Question: So, what does the government do now? Answer: Launch an Integrated Marketing Campaign.

There’s no disputing that recessionary times are to a large extent, a self-fulfilling prophecy. It starts with bad news: Americans are defaulting on their mortgages and forced to foreclose on their homes. People take notice. Big name banks are incurring billions in losses and taking federal loans to avoid bankruptcy. People begin to realize this isn’t just another hiccup in the nation’s growth trajectory. There are large scale layoffs, and the stock market plunges eroding trillions of dollars in wealth. People worry they too will lose their jobs. The nation’s car manufacturers receive billions in taxpayer bailout dollars to avoid bankruptcy (only to relieve the same scenario months later). FDIC announces by year end they will run out of funds to insure the nation’s banks. People panic! It’s a downward spiral, and the more momentum it gains, the more impossible it is to stop.

If we are to prevent the economy from plummeting even further into recession, there is a window of opportunity right now. We desperately need some regular encouragement and positivity, proof points that the new government programs and spending are having an impact. I’m thinking case studies of real people and real situations that you and I can identify with. And not stuck on a website that requires people to go surf on their own. Obama needs to deliver the message to people in their homes, on their PCs, and wherever else he can grab their attention. As an added benefit, the ads can promote the websites where so much useful, yet extremely confusing and constantly changing, information lives. I mean what percentage of folks really have a clue if they qualify for a mortgage refinance at a government subsidized rate?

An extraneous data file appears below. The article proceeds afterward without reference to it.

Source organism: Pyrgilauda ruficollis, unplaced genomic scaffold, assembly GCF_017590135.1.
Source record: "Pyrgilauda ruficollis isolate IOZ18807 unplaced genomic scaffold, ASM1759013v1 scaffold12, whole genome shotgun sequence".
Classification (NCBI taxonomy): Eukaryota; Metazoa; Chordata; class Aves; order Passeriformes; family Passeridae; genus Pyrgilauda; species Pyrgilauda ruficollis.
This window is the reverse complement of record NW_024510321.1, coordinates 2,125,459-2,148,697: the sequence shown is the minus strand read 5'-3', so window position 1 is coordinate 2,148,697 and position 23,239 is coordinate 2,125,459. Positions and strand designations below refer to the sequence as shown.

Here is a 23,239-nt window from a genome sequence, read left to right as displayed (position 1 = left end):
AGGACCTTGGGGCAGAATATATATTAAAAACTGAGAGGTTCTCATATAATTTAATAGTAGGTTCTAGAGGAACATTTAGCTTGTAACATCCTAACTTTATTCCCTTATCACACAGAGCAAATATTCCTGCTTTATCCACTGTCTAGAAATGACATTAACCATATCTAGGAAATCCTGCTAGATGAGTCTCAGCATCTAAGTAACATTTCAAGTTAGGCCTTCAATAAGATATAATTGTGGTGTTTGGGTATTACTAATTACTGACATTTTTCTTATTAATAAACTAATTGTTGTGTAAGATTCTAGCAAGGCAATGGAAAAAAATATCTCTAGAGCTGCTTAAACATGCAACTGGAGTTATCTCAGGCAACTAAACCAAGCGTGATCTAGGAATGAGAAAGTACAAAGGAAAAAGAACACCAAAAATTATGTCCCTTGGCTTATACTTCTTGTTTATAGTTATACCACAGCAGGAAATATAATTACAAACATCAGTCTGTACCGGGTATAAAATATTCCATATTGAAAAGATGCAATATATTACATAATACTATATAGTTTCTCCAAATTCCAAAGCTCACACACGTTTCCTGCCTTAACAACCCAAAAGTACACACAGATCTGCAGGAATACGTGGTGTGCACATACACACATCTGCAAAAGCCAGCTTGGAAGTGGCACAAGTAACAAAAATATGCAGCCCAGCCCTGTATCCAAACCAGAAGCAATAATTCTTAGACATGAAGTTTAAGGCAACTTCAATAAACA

Some will say I’m crazy – “You think the government should use taxpayer money to buy TV ads?” Well, as a new age marketer, I obviously would recommend a disproportionate share of the spend be on nontraditional forms (e.g. social media, grassroots and viral programs), but yes, I do think broadcast should be part of the campaign. And why not? The government gave billions to GM, and it is still blowing millions and millions of it on the same old ineffective and boring car ads. So, I guess I trust Obama will be far more judicious and creative in how the ad dollars are spent. Also note, I am advocating that a marketing plan should accompany new legislation and spending, and NOT replace it.

And if Obama can be successful in pumping just enough positivity back into our spirits, what has come crashing down can start to recover. It works both ways. If people and companies increase spending even a little and the economic numbers improve slightly, the prevailing opinion will be that we’ve seen the worst. Spending will increase a bit more, and the story continues.

On the other hand, if a vehicle with the power of a multifaceted and influential ad campaign does not materialize in the near future, Obama’s popularity will diminish, the public will lose confidence, and we will be in for a prolonged depression.